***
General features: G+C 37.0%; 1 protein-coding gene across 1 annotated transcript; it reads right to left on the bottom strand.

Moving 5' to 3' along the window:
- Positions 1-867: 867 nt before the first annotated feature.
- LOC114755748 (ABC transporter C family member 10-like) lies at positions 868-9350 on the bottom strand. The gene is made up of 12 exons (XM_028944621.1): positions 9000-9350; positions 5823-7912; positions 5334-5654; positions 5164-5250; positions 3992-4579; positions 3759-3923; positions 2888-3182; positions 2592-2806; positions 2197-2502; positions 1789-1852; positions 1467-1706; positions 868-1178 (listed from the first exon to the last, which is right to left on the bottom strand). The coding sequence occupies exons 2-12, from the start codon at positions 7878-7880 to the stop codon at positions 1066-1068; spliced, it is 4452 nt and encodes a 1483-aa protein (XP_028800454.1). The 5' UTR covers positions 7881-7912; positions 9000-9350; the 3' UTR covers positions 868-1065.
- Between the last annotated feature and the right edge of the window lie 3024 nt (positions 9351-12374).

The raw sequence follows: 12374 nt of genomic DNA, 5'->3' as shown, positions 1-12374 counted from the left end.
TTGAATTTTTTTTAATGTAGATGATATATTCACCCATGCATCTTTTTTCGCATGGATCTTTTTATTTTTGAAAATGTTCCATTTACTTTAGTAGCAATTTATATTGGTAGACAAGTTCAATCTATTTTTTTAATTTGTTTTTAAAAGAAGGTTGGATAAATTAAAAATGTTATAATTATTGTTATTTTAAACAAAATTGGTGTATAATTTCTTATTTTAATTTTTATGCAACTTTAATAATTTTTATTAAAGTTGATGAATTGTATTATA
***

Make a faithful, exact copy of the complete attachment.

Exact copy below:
General features: G+C 37.0%; 1 protein-coding gene across 1 annotated transcript; it reads right to left on the bottom strand.

Moving 5' to 3' along the window:
- Positions 1-867: 867 nt before the first annotated feature.
- LOC114755748 (ABC transporter C family member 10-like) lies at positions 868-9350 on the bottom strand. The gene is made up of 12 exons (XM_028944621.1): positions 9000-9350; positions 5823-7912; positions 5334-5654; positions 5164-5250; positions 3992-4579; positions 3759-3923; positions 2888-3182; positions 2592-2806; positions 2197-2502; positions 1789-1852; positions 1467-1706; positions 868-1178 (listed from the first exon to the last, which is right to left on the bottom strand). The coding sequence occupies exons 2-12, from the start codon at positions 7878-7880 to the stop codon at positions 1066-1068; spliced, it is 4452 nt and encodes a 1483-aa protein (XP_028800454.1). The 5' UTR covers positions 7881-7912; positions 9000-9350; the 3' UTR covers positions 868-1065.
- Between the last annotated feature and the right edge of the window lie 3024 nt (positions 9351-12374).

The raw sequence follows: 12374 nt of genomic DNA, 5'->3' as shown, positions 1-12374 counted from the left end.
TTGAATTTTTTTTAATGTAGATGATATATTCACCCATGCATCTTTTTTCGCATGGATCTTTTTATTTTTGAAAATGTTCCATTTACTTTAGTAGCAATTTATATTGGTAGACAAGTTCAATCTATTTTTTTAATTTGTTTTTAAAAGAAGGTTGGATAAATTAAAAATGTTATAATTATTGTTATTTTAAACAAAATTGGTGTATAATTTCTTATTTTAATTTTTATGCAACTTTAATAATTTTTATTAAAGTTGATGAATTGTATTATA